Hungary is one of the better-protected EU countries in terms of the coronavirus, with 317 deaths per million in Hungary as against 481 in the European Union as a whole.
In an interview published in Magyar Nemzet, Gergely Gulyás, the prime minister’s chief of staff, insisted that every possible measure had been taken to prepare for the second wave of the epidemic, adding that the country’s healthcare system was up to the job of keeping pace with the transmission of the virus. He said the coronavirus epidemic would have a bigger impact on the global economy than the 2008 global economic crisis.
Gulyás said Hungary’s currently favorable employment situation was a useful bulwark against the effects of the crisis, adding that there were now 900,000 more jobs during the coronavirus epidemic than when the country’s left wing was last in power. Gulyás also noted Hungary’s good standing on the international financial markets, noting that the government had slashed public debt by almost 20 percentage points over ten years, though some of these gains had been lost since. “We showed discipline in the good years,” Gulyás said, adding that this put Hungary in good stead in troubled times. On the topic of the current standoff over EU funding, he said the EU was attempting to establish for itself the right to intervene in Hungarian domestic affairs and in the domestic politics of member states it did not sympathise with.
Gulyás said issues such as whether Hungarians are free to decide who they want to live with are nothing to do with the rule of law but a question of “whether this country is governed from Brussels or in Budapest”. Referring to Article 7 of the Lisbon Treaty, he said there was already a procedure for the rule of law. “If anyone wants a new procedure that’s different, the treaty must be changed,” he said. “The rule of law is not best served by trampling all over the rule of law.”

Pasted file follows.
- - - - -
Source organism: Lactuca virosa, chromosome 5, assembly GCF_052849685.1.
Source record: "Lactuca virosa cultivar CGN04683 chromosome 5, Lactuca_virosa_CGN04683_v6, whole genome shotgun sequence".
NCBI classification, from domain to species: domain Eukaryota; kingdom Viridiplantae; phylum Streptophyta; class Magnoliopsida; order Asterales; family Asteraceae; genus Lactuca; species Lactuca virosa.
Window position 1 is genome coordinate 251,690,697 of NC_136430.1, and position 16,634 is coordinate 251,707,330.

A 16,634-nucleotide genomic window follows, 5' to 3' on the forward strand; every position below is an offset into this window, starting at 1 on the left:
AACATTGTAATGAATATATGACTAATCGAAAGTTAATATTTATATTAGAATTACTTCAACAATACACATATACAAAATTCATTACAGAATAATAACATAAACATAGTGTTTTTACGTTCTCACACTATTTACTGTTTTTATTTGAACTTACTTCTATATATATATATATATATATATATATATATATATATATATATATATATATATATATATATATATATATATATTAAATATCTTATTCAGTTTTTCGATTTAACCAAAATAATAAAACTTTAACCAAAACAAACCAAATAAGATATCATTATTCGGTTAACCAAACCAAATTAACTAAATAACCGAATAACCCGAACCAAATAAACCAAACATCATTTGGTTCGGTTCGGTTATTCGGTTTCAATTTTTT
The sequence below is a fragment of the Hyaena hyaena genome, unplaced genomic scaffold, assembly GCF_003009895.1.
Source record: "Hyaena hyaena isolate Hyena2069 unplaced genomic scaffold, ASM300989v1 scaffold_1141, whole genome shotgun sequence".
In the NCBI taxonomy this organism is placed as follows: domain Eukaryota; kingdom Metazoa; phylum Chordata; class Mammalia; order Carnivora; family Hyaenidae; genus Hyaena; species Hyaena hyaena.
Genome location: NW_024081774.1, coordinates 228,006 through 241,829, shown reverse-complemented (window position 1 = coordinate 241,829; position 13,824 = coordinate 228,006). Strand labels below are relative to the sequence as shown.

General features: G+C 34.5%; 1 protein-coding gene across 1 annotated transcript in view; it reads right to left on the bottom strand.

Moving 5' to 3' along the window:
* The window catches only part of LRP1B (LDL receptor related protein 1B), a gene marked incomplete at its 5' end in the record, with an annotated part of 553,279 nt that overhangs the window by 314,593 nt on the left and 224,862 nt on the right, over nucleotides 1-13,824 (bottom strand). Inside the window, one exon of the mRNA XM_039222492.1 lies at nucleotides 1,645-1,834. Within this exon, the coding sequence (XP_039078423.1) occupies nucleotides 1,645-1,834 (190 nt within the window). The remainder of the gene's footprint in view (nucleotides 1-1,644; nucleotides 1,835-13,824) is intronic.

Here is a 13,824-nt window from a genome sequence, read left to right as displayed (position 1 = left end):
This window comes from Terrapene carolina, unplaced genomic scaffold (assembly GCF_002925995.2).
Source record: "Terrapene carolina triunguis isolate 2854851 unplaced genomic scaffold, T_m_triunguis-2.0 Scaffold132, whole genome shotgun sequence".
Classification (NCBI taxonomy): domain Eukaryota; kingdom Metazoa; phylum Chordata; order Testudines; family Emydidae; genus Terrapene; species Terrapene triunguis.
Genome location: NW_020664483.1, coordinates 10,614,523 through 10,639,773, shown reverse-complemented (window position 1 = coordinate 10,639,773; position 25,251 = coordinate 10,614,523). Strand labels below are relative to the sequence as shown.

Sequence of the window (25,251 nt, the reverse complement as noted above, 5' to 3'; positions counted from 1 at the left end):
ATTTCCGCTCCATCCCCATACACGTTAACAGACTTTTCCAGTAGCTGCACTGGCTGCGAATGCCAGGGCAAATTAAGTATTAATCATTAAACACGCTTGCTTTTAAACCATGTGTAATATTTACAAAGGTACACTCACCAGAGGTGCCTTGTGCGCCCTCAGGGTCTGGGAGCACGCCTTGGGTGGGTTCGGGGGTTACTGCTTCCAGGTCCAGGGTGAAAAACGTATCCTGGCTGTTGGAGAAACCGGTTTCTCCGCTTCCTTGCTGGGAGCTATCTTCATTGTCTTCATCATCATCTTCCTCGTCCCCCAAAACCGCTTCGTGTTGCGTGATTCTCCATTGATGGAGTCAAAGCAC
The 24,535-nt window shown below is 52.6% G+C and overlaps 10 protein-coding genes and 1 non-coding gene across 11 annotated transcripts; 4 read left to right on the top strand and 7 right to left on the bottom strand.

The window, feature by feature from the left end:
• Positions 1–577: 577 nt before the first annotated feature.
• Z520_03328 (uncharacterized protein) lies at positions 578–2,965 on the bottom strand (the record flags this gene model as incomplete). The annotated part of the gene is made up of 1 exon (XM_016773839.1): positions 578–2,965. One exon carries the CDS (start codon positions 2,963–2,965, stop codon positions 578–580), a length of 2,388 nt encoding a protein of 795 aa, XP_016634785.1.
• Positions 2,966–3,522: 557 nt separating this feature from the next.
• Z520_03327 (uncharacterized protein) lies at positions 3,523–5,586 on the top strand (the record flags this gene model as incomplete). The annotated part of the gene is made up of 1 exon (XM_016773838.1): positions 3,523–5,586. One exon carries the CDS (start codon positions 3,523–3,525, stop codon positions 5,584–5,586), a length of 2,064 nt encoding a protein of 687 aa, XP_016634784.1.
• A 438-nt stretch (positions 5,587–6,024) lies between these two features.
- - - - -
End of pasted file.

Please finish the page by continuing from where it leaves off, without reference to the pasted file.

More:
Regarding the US presidential election, Gulyás said Hungary, as an ally of the United States in NATO, had a duty to work with the president who gained the trust of the American electorate. He added that the Democratic administration should reassess US foreign policy in the past few decades. “US prestige in central Europe waned until President Donald Trump’s inauguration because democratically elected governments in the region were not shown respect,” he said. Had an election been held in Hungary similar to the one that has just taken place in the US, people in the Democratic Party would have been “our loudest critics”, he said.